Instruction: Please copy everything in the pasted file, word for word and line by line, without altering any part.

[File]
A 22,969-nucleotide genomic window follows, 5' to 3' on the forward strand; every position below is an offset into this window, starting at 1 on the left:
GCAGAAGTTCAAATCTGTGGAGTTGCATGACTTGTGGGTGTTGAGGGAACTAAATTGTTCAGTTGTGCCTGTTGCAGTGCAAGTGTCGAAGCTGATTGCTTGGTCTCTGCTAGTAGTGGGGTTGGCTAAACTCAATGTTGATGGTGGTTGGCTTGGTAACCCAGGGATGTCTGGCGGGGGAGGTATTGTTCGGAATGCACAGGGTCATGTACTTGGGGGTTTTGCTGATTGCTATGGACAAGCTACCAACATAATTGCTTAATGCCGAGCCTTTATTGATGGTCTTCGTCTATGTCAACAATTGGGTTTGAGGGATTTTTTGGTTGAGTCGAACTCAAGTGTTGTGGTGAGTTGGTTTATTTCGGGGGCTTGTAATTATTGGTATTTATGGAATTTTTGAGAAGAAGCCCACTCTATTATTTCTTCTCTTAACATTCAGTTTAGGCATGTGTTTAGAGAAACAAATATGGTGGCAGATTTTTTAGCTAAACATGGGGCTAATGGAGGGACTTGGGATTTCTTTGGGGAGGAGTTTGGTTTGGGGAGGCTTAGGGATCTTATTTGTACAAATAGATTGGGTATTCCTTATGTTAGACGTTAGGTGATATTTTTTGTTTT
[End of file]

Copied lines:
A 22,969-nucleotide genomic window follows, 5' to 3' on the forward strand; every position below is an offset into this window, starting at 1 on the left:
GCAGAAGTTCAAATCTGTGGAGTTGCATGACTTGTGGGTGTTGAGGGAACTAAATTGTTCAGTTGTGCCTGTTGCAGTGCAAGTGTCGAAGCTGATTGCTTGGTCTCTGCTAGTAGTGGGGTTGGCTAAACTCAATGTTGATGGTGGTTGGCTTGGTAACCCAGGGATGTCTGGCGGGGGAGGTATTGTTCGGAATGCACAGGGTCATGTACTTGGGGGTTTTGCTGATTGCTATGGACAAGCTACCAACATAATTGCTTAATGCCGAGCCTTTATTGATGGTCTTCGTCTATGTCAACAATTGGGTTTGAGGGATTTTTTGGTTGAGTCGAACTCAAGTGTTGTGGTGAGTTGGTTTATTTCGGGGGCTTGTAATTATTGGTATTTATGGAATTTTTGAGAAGAAGCCCACTCTATTATTTCTTCTCTTAACATTCAGTTTAGGCATGTGTTTAGAGAAACAAATATGGTGGCAGATTTTTTAGCTAAACATGGGGCTAATGGAGGGACTTGGGATTTCTTTGGGGAGGAGTTTGGTTTGGGGAGGCTTAGGGATCTTATTTGTACAAATAGATTGGGTATTCCTTATGTTAGACGTTAGGTGATATTTTTTGTTTT